- What is it?
Watershed and storm water management, also known as water resource management or total water quality management, is an approach to water quality improvements that focuses on the broad watershed level rather than individual water resources, such as river segments or wetlands. A watershed is a region that shares a common outlet for water drainage. Originally spurred by Vice President Al Gore's 1998 Clean Water Action Plan, it is driven by the Clean Water Act (CWA), Safe Drinking Water Act (SDWA), Coastal Zone Management Act, and Estuaries and Clean Waters Act of 2000. Watershed and storm water management encompasses areas such as water quality and source water protection standards.
- What has the Army done?
The Army prepares and revises watershed management/protection plans and organizes all activities that may affect water quality within a watershed planning unit in a manner that complies with plans and policies. Any construction or earth-moving operations are evaluated to ensure observance of appropriate federal, state, or local requirements for soil erosion control. Installations take action to reduce natural soil erosion, which protects the quality of nearby waterways.
USAEC's role in promoting environmental compliance for the Army in the area of watershed and storm water management includes:
- Reviewing all CWA and SDWA rulemakings;
- Preparing Army impact analyses and comments on potential rulemakings;
- Preparing guidance documents, including pollution prevention options;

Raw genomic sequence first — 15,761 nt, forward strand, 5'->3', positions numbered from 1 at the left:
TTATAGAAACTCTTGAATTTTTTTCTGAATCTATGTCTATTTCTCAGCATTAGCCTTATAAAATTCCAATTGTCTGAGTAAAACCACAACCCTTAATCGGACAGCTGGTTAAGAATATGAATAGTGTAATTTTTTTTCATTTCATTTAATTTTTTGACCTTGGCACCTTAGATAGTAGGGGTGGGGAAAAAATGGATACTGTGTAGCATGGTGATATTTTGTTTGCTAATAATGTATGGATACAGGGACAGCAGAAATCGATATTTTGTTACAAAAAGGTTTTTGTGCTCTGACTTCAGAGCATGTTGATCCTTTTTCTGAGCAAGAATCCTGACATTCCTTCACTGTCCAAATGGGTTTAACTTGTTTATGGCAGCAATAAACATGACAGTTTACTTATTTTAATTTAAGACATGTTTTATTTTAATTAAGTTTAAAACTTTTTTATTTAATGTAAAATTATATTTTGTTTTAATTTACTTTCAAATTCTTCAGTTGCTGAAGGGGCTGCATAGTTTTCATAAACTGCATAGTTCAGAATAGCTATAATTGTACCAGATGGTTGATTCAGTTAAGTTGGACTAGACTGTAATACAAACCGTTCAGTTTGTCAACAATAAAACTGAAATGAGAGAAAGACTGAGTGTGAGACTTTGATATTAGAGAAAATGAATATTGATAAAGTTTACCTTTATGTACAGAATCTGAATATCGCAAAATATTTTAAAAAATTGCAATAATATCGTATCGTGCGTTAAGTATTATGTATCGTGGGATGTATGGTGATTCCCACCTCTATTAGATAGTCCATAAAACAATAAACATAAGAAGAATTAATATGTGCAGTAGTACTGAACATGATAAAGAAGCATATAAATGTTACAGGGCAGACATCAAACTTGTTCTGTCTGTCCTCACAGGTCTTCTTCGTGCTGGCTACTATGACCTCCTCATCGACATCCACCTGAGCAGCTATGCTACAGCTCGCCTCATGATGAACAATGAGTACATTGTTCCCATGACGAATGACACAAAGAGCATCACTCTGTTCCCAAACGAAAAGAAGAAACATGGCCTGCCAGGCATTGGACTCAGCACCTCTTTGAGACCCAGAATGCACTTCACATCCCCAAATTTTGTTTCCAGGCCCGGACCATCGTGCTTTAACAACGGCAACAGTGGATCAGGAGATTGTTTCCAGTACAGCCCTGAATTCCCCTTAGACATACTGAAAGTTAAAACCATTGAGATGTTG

- Developing tools to assist installations in complying with CWA and SDWA requirements including step-by-step procedures, protocols, worksheets, answers to commonly asked questions, and additional resources;
- Supporting the goal of eliminating negative impacts of Army installations on the watersheds in which they are located, by advising wise program management decisions, necessary infrastructure improvement, and efficient operational and maintenance procedures;
- Working with the Assistant Chief of Staff for Installation Management (ACSIM)and the Installation Management Command (IMCOM) to develop compliance strategies;
- Tracking the Army's progress on meeting DoD and Army environmental goals;
- Supporting installations when requested;
- Maintaining contact with the EPA to stay abreast of current and future initiatives;
- Along with ACSIM, representing the Army on DoD committees; and
- Hosting discussion groups within the Army to exchange lessons learned and share information.
- Read more about it:
- Department of Defense Watershed Impact Assessment Protocol: A Water Resource Management Guide (June 2005 Update) (1.07mb PDF)
- Appendix A — Forms (175kb XLS)
- USAEC Storm Water Guidance Manual, July 2005 (AKO account required)
- EPA Watershed Management Web site
- EPA NPDES Storm Water
- 40 CFR, Subchapter D Water Programs, Parts 100-135 and 136-149
- Water resources management regulations are addressed in Chapter 4 of Army Regulation 200-1, Environmental Protection and Enhancement